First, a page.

The Gipe books do sound like ones I would like. Off to check my library.

Feb 14, 12:05pm

I've read Summer Will Show by Sylvia Townsend Warner. I liked it in that it surprised me. It seemed at first that it would be a typical novel about a slightly bored, wealthy housewife and mother. But it ended up going somewhere quite different. I didn't like that there was a Jewish character and many stereotypes were applied to the character. It's true of many books of the time, but still isn't something I enjoy reading.

Editado: Feb 14, 2:34pm

I really liked The Corner That Held Them a couple years ago. I thought the plots and power plays over the decades was fascinating (and probably very realistic), though I had to keep a running list of which nuns were in which positions. I enjoyed the dark humor. Not sure that the economic and social changes the aftermath of Black Death ushered in can be understated.

Lolly Willowes was a kind of revelation. I don't know why it isn't read more. (Feel the same about Betty Smith's A Tree Grows in Brooklyn.) If I could figure out where Lolly's village is, I would go there and live right today.

Murderbot--have not heard of that series, but I like series reads for summer, so will put it on the back burner.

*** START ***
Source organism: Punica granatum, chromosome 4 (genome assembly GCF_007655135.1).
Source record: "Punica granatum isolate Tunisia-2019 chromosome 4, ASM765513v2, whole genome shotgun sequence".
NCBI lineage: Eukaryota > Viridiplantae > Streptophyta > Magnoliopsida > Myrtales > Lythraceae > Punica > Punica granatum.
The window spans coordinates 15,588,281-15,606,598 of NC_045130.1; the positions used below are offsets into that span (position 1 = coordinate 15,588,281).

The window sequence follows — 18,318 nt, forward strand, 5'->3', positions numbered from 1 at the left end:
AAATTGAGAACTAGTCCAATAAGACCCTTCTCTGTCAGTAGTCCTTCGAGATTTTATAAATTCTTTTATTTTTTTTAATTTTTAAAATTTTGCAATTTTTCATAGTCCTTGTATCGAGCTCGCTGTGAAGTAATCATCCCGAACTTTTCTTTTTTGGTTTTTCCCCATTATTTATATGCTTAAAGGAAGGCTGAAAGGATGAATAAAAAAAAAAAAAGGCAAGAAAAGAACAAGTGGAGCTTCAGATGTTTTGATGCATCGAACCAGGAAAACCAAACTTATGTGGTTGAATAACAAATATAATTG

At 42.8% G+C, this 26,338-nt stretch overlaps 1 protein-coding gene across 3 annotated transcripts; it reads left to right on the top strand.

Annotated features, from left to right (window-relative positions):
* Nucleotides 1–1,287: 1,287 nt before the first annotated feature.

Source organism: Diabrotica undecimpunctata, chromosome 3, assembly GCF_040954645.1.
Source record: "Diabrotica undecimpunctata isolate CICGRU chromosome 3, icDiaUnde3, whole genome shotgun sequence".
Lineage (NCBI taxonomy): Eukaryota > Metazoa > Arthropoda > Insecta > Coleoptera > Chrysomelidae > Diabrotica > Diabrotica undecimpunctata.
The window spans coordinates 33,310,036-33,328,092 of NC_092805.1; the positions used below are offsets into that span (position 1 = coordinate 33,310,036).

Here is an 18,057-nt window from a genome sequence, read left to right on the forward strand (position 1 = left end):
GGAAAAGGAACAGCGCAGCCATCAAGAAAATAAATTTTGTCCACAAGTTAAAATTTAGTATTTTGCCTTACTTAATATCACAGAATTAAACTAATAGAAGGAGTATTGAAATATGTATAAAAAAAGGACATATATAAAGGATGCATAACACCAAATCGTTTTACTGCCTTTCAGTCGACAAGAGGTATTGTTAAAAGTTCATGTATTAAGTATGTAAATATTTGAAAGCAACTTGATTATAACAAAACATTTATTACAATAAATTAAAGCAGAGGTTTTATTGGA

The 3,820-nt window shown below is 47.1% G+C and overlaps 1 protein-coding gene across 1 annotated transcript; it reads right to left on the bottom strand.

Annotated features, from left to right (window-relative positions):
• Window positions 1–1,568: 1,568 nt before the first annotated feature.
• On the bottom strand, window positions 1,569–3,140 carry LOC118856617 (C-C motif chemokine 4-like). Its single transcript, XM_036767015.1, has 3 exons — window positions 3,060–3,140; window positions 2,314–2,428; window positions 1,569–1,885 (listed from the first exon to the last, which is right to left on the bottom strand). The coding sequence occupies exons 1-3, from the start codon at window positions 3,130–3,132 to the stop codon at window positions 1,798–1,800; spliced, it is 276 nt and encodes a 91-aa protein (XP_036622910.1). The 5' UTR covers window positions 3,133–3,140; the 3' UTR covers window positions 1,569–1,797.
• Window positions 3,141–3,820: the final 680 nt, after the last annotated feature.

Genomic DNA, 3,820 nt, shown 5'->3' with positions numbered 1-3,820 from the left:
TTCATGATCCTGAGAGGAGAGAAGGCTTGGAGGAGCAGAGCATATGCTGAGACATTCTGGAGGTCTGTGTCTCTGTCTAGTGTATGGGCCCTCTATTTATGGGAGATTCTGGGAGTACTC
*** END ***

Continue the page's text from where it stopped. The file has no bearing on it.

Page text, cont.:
Feb 16, 8:13am

>90 BLBera: Beth, you have to have a taste for sf to enjoy the Murderbot books—there's a bit of space opera to them, at least the first—but they're much sweeter and more humanistic, ironically, than the title would have you think.

>91 japaul22: >92 nohrt4me2: I'm interested in both Lolly Willowes and Summer Will Show now that I've seen Townsend Warner flex a bit with The Corner That Held Them. I have a copy of the first and my library has the second. Has anyone read The Element of Lavishness: : Letters of William Maxwell and Sylvia Townsend Warner, 1938-1978? I write a lot of letters and love collections of correspondence, and am a fan of Maxwell's letters—I dip in and out of What There Is to Say We Have Said: The Correspondence of Eudora Welty and William Maxwell from time to time, if only to get a sense of what you can write about when there's not much news (in their case, roses).

Feb 16, 9:14am

I was catching up on your thread and thinking about your interest in art, and I wondered if you had read What we see when we read : a phenomenology, with illustrations by Peter Mendelsund. He talks about a lot of different books and our mind's eye pictures. I really enjoyed it, as I am one of those people who "sees" what she reads to the extent that seeing the movie after reading the book is a bit shocking when the characters, etc don't look like they "should". I would be curious what you think, if you ever read it.

Feb 16, 10:34pm

>94 labfs39: I remember seeing that book when it came out and thinking it looked neat—yes, that's definitely my kind of thing, and thank you for the reminder. My library has it, too, so on the list for later it goes!

Feb 17, 3:04pm

>91 japaul22: Summer Will Show seems fairly similar in its structure to Lolly Willowes. I'm intrigued with this twist in the first one, and how it differs or not to the one in the second.
I'm not sure anymore what I'll read next from Sylvia Townsend Warner, it seems there are too many options (almost exclusively in English, translations in French are few and most are out of print.).